A hospital for kids is being built in Salt Lake City with kids' help.
Some 260,000 children in 552 schools throughout Utah, southeastern Idaho, western Wyoming and eastern Nevada are participating in "Kids Giving for Kids" campaign, kicked off this week to raise money for Primary Children's new hospital.The $67 million facility, on Salt Lake City's east bench on the University of Utah campus, is scheduled to open in February 1990.
The campaign asks youngsters to "work a while . . . buy a tile," for 10 tiled wall murals and for other areas of the hospital.
Schoolchildren in the area have been devising creative ways to do just that. For example, Niels and Elizabeth Hansen, ages 10 and 8, from Highland Park Elementary, and Jenny Smoot from Indian Hills Elementary, baked cookies and sold them at a "cookie stand" at the side of the road to raise money to help build the new medical center.
Students at Maeser Elementary School in Provo organized a read-a-thon and collected pledges for pages or books read. In Davis School District, students have organized car washes, while other Salt Lake students have cleaned garages and baby sat for the good of the project.
One boy, a student at Jordan Ridge Elementary, helped his grandfather grow a pumpkin patch, then sold the pumpkins to raise money for the new hospital.
"Years from now, these children can take their children and grandchildren to the hospital and show them how they helped build one of the more advanced children's hospitals in the nation," said campaign chairwoman Margaret Garff. "It's important for children to be a part of this historic event, much as they were when the existing hospital was built in the early 1950's." Back then thousands of children each purchased a brick for construction to help build Primary Children's Hospital in Salt Lake's Avenues area.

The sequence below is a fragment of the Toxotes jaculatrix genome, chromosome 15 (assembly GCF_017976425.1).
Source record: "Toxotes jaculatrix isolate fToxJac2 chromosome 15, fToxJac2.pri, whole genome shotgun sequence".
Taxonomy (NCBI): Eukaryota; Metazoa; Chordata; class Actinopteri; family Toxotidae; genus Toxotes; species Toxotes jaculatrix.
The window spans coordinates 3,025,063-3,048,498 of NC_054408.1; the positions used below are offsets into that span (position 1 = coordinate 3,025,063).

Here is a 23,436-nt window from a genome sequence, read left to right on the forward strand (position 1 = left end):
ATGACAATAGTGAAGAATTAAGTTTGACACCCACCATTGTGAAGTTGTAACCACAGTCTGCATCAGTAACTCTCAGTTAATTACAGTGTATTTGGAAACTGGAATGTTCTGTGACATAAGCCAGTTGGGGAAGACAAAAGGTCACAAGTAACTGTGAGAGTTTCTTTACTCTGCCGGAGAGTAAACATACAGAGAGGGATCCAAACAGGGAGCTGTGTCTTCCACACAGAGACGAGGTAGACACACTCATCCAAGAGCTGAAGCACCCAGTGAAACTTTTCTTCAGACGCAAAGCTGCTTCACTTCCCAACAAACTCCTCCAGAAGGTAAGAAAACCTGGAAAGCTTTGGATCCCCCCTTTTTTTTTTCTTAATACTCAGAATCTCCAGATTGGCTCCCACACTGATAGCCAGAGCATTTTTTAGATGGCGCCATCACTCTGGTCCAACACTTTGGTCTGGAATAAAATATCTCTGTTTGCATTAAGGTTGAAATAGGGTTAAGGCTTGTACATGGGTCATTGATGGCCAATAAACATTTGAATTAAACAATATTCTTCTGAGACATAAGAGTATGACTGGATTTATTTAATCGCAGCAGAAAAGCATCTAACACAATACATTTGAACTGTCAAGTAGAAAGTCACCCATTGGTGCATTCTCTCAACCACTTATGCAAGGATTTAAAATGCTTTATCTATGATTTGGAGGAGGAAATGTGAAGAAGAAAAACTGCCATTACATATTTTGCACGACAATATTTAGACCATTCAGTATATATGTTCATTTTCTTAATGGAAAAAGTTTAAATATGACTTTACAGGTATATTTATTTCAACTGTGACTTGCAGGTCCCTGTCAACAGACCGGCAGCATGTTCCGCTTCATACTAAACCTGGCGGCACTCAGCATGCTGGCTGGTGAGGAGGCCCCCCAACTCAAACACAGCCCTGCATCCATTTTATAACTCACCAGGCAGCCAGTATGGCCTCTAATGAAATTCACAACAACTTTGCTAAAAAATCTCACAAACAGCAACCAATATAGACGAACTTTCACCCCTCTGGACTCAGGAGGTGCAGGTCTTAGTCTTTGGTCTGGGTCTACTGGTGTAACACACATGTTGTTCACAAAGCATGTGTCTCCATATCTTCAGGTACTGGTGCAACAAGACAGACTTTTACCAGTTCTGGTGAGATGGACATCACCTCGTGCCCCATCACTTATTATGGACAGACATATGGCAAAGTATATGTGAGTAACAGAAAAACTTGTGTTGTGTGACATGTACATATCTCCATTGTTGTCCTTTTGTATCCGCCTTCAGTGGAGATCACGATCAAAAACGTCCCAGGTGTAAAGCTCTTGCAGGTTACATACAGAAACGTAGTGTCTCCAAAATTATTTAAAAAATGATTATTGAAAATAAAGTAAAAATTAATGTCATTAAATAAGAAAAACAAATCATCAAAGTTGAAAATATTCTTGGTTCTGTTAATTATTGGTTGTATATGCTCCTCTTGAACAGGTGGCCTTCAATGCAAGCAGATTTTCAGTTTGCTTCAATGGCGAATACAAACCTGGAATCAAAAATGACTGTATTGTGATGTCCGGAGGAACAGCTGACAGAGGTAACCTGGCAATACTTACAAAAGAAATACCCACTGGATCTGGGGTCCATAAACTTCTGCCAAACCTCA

"Children who `buy a tile' will feel like it is their hospital and hopefully will be less anxious if they ever have to be a patient," Garff said. "Most important, is the satisfaction of knowing they truly have helped make this hospital a more comfortable place for all kids."
Art for the new hospital's murals was selected from 50,000 entries to the "Kids' Art For Kids" contest, as were 26 alphabet symbols to be used for donor-recognition plaques and carpet squares. In addition, 150 other student drawings will be framed and hung throughout the new facility.
Each of the 8-by-10-foot murals will be made up of thousands of tiles. Children who contribute will be listed in a book permanently displayed in the new 525,000-square-foot, four-story-high facility.
Garff said the "Kids Art for Kids" campaign will help raise part of the $12 million coming from community giving to help finance the new facility.